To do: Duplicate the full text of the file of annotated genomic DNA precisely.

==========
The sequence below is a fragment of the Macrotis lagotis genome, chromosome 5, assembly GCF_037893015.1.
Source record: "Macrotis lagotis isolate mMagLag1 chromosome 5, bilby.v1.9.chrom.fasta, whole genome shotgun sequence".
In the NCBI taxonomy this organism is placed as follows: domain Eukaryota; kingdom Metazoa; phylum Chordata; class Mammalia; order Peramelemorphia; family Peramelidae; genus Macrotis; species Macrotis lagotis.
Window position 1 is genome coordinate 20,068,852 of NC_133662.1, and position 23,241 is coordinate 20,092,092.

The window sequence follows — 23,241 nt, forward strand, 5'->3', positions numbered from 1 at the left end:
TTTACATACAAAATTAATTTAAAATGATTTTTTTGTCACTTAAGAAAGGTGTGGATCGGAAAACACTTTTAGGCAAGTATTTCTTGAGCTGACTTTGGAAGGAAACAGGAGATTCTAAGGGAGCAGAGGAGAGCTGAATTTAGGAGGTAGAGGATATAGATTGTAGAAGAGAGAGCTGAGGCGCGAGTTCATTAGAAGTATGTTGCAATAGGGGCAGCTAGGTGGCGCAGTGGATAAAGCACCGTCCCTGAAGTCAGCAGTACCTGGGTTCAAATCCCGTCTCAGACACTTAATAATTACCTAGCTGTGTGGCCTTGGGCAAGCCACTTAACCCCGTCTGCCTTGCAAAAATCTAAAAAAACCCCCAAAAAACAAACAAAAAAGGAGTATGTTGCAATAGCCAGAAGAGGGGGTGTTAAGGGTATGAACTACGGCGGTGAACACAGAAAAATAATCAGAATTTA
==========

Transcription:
The sequence below is a fragment of the Macrotis lagotis genome, chromosome 5, assembly GCF_037893015.1.
Source record: "Macrotis lagotis isolate mMagLag1 chromosome 5, bilby.v1.9.chrom.fasta, whole genome shotgun sequence".
In the NCBI taxonomy this organism is placed as follows: domain Eukaryota; kingdom Metazoa; phylum Chordata; class Mammalia; order Peramelemorphia; family Peramelidae; genus Macrotis; species Macrotis lagotis.
Window position 1 is genome coordinate 20,068,852 of NC_133662.1, and position 23,241 is coordinate 20,092,092.

The window sequence follows — 23,241 nt, forward strand, 5'->3', positions numbered from 1 at the left end:
TTTACATACAAAATTAATTTAAAATGATTTTTTTGTCACTTAAGAAAGGTGTGGATCGGAAAACACTTTTAGGCAAGTATTTCTTGAGCTGACTTTGGAAGGAAACAGGAGATTCTAAGGGAGCAGAGGAGAGCTGAATTTAGGAGGTAGAGGATATAGATTGTAGAAGAGAGAGCTGAGGCGCGAGTTCATTAGAAGTATGTTGCAATAGGGGCAGCTAGGTGGCGCAGTGGATAAAGCACCGTCCCTGAAGTCAGCAGTACCTGGGTTCAAATCCCGTCTCAGACACTTAATAATTACCTAGCTGTGTGGCCTTGGGCAAGCCACTTAACCCCGTCTGCCTTGCAAAAATCTAAAAAAACCCCCAAAAAACAAACAAAAAAGGAGTATGTTGCAATAGCCAGAAGAGGGGGTGTTAAGGGTATGAACTACGGCGGTGAACACAGAAAAATAATCAGAATTTA